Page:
Growth + Climate Emergency: We’re Already Too Late Getting Ready. Exclusionary Zoning Makes Matters Worse

Research output: Contribution to journalArticle

Abstract

The other two respondents have carefully articulated many objections to David Imbroscio’s essay, responding to its arguments on its own terms. Rather than another point-by-point response, I offer a counternarrative that looks toward the future. In my view, ending exclusionary zoning (EZ) is an important element in a campaign to avoid some of the suffering low-income people in the United States will experience as the global climate emergency becomes increasingly acute, the national population ages, and the entrenched power of right-wing libertarians sustains inequality. Parochial actions like EZ will further complicate responses to these challenges. My response argues that for these reasons, Imbroscio’s essay is neither ethical nor logical.

Original languageEnglish (US)
JournalUrban Affairs Review
DOIs
StateAccepted/In press - Jan 1 2019

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zoning
climate
global climate
low income
campaign
income
experience
objection

Keywords

  • climate change
  • exclusionary zoning
  • local government

ASJC Scopus subject areas

  • Sociology and Political Science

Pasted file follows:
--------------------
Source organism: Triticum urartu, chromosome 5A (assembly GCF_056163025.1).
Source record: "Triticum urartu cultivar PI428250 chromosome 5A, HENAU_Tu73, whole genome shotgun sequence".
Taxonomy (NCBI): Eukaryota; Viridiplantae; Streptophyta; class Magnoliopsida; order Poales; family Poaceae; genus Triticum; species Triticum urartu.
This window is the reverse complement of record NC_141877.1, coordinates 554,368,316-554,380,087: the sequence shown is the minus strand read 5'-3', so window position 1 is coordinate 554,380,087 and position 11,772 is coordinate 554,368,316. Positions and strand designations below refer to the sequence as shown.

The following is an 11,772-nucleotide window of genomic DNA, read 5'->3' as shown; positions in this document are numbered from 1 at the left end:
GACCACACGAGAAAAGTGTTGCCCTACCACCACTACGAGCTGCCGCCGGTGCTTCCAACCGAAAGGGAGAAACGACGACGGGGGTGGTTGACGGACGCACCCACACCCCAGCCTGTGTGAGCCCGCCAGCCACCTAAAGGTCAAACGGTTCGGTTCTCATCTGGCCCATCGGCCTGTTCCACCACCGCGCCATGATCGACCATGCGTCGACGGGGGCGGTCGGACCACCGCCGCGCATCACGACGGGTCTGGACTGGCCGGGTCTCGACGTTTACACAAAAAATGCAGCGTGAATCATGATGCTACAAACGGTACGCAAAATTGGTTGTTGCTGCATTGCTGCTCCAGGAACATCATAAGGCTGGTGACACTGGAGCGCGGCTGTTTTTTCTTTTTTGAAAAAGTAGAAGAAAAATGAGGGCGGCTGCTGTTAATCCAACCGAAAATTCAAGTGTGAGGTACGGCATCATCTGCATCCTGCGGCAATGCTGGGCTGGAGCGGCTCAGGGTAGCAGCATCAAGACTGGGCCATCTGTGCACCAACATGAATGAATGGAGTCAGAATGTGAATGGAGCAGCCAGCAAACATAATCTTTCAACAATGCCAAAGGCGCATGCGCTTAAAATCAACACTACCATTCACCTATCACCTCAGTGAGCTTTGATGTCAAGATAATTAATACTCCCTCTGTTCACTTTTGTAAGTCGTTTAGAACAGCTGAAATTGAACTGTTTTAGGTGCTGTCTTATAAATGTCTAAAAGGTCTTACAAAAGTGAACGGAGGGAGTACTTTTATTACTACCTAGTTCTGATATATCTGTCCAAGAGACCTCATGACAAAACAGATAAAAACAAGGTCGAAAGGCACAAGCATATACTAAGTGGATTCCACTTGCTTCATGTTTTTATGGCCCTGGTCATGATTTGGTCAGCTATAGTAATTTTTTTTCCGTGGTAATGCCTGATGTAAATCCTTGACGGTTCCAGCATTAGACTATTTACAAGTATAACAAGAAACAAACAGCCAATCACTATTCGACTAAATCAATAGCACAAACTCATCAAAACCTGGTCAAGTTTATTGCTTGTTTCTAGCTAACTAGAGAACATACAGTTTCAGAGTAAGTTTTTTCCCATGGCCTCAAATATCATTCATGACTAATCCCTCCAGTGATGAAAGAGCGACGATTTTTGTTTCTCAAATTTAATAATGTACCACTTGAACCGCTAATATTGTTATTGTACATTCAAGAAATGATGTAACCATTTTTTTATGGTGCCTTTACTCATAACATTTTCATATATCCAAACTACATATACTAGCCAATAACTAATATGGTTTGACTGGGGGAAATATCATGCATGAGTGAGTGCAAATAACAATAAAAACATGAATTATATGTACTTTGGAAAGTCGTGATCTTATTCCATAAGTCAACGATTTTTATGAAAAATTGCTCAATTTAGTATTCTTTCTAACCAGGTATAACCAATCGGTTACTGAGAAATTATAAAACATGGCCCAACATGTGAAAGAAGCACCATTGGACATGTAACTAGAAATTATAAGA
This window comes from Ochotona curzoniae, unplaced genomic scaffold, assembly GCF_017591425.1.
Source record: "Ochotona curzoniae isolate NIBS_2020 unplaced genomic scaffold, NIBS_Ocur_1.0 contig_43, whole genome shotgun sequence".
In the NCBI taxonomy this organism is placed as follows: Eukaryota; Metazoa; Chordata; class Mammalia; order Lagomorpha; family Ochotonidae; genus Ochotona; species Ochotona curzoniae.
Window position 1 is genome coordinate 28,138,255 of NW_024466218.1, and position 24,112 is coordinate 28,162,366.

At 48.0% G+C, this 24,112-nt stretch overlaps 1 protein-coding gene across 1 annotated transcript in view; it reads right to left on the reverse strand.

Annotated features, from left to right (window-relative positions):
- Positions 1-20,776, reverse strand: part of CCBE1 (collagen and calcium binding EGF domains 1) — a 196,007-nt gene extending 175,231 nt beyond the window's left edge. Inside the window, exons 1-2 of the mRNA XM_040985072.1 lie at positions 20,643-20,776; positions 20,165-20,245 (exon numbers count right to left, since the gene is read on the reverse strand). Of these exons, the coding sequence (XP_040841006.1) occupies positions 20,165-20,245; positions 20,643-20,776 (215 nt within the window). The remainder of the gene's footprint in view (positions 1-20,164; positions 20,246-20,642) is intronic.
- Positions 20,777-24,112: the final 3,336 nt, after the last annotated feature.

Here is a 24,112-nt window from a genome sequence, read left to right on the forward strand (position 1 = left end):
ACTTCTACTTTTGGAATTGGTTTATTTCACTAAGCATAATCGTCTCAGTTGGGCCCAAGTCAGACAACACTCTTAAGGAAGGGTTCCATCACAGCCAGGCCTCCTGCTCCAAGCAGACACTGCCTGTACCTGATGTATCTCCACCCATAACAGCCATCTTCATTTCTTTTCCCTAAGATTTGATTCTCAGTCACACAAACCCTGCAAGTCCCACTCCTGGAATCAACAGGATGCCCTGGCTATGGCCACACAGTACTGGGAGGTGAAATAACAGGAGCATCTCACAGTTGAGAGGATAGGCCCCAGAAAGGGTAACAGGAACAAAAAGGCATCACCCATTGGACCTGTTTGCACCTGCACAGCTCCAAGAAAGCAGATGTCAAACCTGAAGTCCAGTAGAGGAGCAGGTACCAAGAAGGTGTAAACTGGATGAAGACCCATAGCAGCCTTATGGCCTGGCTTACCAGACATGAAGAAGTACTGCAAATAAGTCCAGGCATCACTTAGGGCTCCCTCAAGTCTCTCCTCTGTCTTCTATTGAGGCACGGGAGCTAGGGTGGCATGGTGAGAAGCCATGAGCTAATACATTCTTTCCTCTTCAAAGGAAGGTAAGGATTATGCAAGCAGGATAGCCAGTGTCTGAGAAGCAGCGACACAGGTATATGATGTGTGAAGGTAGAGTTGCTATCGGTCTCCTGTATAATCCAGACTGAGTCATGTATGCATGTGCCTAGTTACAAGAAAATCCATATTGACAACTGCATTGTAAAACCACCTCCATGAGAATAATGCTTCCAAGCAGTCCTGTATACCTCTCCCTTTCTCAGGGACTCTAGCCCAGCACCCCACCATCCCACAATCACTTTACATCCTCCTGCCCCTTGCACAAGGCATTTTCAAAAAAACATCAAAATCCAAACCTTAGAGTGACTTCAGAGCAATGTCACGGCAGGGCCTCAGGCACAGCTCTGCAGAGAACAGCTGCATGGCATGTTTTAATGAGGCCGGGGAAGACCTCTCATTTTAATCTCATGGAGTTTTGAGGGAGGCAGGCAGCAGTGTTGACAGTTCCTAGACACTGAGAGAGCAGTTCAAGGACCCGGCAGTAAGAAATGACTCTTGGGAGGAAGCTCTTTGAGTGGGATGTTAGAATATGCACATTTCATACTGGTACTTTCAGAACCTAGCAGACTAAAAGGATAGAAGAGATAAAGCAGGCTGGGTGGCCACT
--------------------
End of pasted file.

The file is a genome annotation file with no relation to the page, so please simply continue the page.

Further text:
• Urban Studies

Cite this

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abstract = "The other two respondents have carefully articulated many objections to David Imbroscio’s essay, responding to its arguments on its own terms. Rather than another point-by-point response, I offer a counternarrative that looks toward the future. In my view, ending exclusionary zoning (EZ) is an important element in a campaign to avoid some of the suffering low-income people in the United States will experience as the global climate emergency becomes increasingly acute, the national population ages, and the entrenched power of right-wing libertarians sustains inequality. Parochial actions like EZ will further complicate responses to these challenges. My response argues that for these reasons, Imbroscio’s essay is neither ethical nor logical.",
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